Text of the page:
As a parent, you may feel a combination of nerves and excitement as your teen gets his/her driver’s license. It can be a relief when they can get themselves to and from school, after-school activities, and plans with their friends.
However, the time you get back from all the driving you used to do may be spent worrying about your kids and traffic accidents. The statistics are tough. Car crashes are the leading cause of teen deaths, and in 2016, 2,433 teens were killed in crashes, according to the U.S. Center for Disease Control and Prevention (CDC). Hundreds of thousands more were treated in emergency rooms for car wreck injuries.
As a mom or dad, you should be aware of the most common risk factors for teen crashes and what you may be able to do to protect your child and their passengers.
Common Factors in Teen Car Crashes
All types of behavior and circumstances can lead to a car crash. However, certain factors are most common among teen traffic accidents, including:
- Reaching for objects
- Bad weather (rain, snow, ice, etc.)
According to the CDC, teens are more likely than older drivers to speed and to keep a shorter distance between themselves and the car ahead of them. More experienced drivers know that this can be a recipe for disaster, particularly if the car ahead of them stops suddenly or the teen driver is distracted by a cell phone, music, food or drink, or passengers.
Reaching for objects creates a greater risk for a crash than you may realize. Researchers at the National Institute of Health (NIH) studied teen drivers and found those who reach for objects while driving increase their risk of a crash sevenfold. The researchers also found a teen manually dialing, texting, or browsing on a phone doubled the risk of a wreck.
What Can Parents Do?
Talk about safety
Before your child gets their driver’s license and can officially head out on the road without an adult in the car, it is essential you start having conversations about driving safety and what teens can do to avoid a crash. Don’t just have this talk once. It should be a routine conversation around your home. You need to reinforce their good habits, and you should always display those good habits when you drive them.
You can set rules for while your teens drive, including turning off their cell phone, keeping the music low or off, and having only one passenger at a time. Limiting passengers is essential to reducing the risk of distraction. Many teens are apt to pay more attention to several friends in the car than their driving.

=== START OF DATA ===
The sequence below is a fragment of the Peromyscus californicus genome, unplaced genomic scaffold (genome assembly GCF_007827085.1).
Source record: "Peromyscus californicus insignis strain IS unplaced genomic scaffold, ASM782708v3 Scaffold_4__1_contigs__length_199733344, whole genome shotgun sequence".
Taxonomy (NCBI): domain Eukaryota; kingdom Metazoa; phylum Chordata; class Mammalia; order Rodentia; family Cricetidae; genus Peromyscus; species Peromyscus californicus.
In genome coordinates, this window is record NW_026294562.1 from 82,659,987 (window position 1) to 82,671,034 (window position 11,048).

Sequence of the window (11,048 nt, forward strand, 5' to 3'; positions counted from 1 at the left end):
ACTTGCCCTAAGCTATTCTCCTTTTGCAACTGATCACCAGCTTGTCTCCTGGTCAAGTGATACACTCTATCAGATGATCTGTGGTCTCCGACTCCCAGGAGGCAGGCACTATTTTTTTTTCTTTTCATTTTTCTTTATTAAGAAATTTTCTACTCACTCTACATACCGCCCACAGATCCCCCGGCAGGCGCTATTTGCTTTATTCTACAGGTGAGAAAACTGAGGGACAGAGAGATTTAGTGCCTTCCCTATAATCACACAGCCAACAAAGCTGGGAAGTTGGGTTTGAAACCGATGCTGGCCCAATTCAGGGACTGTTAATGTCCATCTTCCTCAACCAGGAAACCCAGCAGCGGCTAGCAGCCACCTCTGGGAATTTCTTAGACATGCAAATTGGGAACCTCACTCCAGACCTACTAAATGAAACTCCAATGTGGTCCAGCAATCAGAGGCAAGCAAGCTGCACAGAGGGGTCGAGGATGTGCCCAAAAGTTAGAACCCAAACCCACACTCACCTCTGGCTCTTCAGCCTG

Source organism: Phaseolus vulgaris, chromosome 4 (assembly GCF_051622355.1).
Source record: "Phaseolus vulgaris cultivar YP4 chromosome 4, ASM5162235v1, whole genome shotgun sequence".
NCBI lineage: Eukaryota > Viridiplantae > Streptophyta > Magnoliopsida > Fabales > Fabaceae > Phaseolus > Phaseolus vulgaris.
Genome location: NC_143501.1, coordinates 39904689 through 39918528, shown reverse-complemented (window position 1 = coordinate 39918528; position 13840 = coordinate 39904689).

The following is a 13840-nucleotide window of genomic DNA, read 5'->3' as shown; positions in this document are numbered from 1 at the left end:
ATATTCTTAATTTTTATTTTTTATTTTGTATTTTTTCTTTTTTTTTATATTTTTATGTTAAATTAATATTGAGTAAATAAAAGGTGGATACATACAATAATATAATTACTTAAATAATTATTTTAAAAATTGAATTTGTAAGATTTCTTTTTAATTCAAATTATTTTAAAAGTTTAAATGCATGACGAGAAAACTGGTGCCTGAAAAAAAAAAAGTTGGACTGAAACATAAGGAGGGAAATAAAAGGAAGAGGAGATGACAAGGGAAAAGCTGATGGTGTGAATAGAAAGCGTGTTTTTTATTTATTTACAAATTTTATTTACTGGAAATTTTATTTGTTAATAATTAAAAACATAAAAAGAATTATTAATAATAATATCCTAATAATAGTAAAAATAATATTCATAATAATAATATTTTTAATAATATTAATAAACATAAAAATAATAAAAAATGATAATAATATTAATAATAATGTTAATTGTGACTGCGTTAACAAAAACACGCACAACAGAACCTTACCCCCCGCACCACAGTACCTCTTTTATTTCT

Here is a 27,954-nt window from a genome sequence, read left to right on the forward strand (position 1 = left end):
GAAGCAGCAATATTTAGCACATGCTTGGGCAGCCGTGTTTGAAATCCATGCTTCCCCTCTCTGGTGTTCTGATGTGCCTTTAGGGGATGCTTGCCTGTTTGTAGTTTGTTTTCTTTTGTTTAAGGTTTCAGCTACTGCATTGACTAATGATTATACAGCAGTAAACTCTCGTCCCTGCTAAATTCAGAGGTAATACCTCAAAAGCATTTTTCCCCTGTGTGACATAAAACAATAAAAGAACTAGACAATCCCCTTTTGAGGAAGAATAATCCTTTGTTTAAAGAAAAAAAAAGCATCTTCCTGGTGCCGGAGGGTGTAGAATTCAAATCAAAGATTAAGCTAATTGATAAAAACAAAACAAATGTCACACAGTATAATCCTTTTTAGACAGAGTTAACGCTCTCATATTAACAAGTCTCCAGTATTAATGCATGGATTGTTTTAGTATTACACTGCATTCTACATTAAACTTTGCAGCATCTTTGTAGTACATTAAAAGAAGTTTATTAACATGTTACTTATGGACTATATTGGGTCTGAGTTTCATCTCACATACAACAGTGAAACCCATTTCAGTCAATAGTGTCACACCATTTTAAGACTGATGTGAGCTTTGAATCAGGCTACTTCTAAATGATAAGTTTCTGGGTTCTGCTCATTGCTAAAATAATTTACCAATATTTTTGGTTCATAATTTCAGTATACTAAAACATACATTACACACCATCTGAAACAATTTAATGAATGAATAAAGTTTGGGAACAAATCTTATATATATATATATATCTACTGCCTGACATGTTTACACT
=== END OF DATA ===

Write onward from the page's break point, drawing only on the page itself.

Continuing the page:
Limit when your teen drives
You can limit the amount of risky driving your teen is able to do. Teens need a great deal of sleep, and when they do not get it, their risk of a car crash goes up. If you noticed your teen is not sleeping well, do not give them the keys to the car.
Most teen car crashes happen between Friday and Sunday and between the hours of 3 p.m. and midnight. You can take that into consideration when allowing your teen to drive or deciding to drive them yourself. Friday and Saturday night drives may be too dangerous, especially if you worry about your teen participating in other risky behavior.
Consider purchasing a new vehicle
You may be wary of buying your teenager a new car, but if that is an option, seriously consider it. Vehicles manufactured in recent years have far more safety features, like braking and lane assistance, which can help your teen stay out of wrecks.
You can look into utilizing new vehicle technology or apps that limit what your teen can do while driving. There are phone silencing apps, text message alerts, GPS tracking, and more that you can install on your teen’s phone.
Also, many manufacturers now offer some sort of technology that is intended to keep track of teen drivers or limit the risks they can take. For example, Ford offers “MyKey” technology, which has two different key fobs. The key fob for your teen controls how fast they can drive, how loud the radio can go, has GPS tracking, and several other features. Chevrolet offers “Teen Driver” technologies in their vehicles, Hyundai has “Blue Link,” and Volkswagen has the “Car-Net” app.